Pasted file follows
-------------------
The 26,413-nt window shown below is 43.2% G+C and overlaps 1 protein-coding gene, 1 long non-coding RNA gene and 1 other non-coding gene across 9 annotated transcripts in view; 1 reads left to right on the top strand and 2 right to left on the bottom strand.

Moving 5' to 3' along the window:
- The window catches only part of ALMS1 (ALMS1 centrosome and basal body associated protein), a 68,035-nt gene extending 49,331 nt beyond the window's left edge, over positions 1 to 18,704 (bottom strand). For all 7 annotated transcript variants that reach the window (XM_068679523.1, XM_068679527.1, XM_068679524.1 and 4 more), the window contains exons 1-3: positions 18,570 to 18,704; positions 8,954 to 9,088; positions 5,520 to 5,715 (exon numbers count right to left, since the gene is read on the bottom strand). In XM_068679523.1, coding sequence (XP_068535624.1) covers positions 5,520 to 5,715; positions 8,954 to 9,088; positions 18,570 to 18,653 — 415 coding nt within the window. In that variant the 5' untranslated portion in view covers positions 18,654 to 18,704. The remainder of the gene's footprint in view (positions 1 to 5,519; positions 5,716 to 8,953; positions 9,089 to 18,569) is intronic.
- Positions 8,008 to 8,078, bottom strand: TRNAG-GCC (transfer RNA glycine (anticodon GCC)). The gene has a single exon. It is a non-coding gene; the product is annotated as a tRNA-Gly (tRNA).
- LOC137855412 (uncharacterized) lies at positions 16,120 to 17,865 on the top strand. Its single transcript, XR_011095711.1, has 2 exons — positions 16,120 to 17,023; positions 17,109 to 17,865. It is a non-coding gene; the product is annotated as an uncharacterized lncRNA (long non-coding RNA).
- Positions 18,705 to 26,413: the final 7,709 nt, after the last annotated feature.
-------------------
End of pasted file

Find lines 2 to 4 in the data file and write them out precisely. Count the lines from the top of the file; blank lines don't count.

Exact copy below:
Moving 5' to 3' along the window:
- The window catches only part of ALMS1 (ALMS1 centrosome and basal body associated protein), a 68,035-nt gene extending 49,331 nt beyond the window's left edge, over positions 1 to 18,704 (bottom strand). For all 7 annotated transcript variants that reach the window (XM_068679523.1, XM_068679527.1, XM_068679524.1 and 4 more), the window contains exons 1-3: positions 18,570 to 18,704; positions 8,954 to 9,088; positions 5,520 to 5,715 (exon numbers count right to left, since the gene is read on the bottom strand). In XM_068679523.1, coding sequence (XP_068535624.1) covers positions 5,520 to 5,715; positions 8,954 to 9,088; positions 18,570 to 18,653 — 415 coding nt within the window. In that variant the 5' untranslated portion in view covers positions 18,654 to 18,704. The remainder of the gene's footprint in view (positions 1 to 5,519; positions 5,716 to 8,953; positions 9,089 to 18,569) is intronic.
- Positions 8,008 to 8,078, bottom strand: TRNAG-GCC (transfer RNA glycine (anticodon GCC)). The gene has a single exon. It is a non-coding gene; the product is annotated as a tRNA-Gly (tRNA).